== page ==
type ToPascalCase<T> = T extends ``
  ? T
  : T extends `${infer FirstWord}_${infer RestLetters}`
  ? `${ToSentenceCase<FirstWord>}${ToPascalCase<RestLetters>}`
  : ToSentenceCase<T>
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As you can see, we recursively split words by _ delimiter. Each word converts to Sentencecase and joins them together.

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UpperCaseToCamelCase

The last step is to use PascalCase but to keep the first letter of the first word lowercase.

We use previously created generics and just combine them together.

export type UpperCaseToCamelCase<T> = `${ToLowerCase<HeadLetter<T>>}${TailLetters<ToPascalCase<T>>}`
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Pretty amazing and kinda simple code, right?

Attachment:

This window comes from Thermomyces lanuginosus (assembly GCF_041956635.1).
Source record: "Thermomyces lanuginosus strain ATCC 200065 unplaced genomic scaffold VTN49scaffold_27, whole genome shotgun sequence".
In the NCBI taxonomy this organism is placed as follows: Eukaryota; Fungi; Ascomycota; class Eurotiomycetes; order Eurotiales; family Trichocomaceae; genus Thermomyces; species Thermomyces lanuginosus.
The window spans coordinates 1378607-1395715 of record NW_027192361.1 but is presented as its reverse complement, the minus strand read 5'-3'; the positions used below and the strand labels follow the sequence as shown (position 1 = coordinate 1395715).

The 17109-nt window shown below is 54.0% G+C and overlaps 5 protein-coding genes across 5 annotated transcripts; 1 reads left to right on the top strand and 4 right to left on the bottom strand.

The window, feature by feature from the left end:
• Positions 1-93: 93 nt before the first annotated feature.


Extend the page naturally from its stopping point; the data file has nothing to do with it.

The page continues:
Apply case transformation to object keys

Now we want to build a static type that applies recursively UpperCaseToCamelCase generic to Object nested keys.

Before we start, let's define three helper generics.

GetObjValues

type GetObjValues<T> = T extends Record<any, infer V> ? V : never
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This simple generic helps us to extract data outside of a Record<any, T> wrapper.

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Cast

This generic helps us to bypass the Typescript compiler to pass invalid types. We will use Cast to "shrink" a union type to the other type which is defined as the second parameter.

type Cast<T, U> = T extends U ? T : any
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type T4 = string | number
type T5 = Cast<T4, string>
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SwitchKeyValue

We use our previously defined generic GetObjValues<T> to switch the to the value.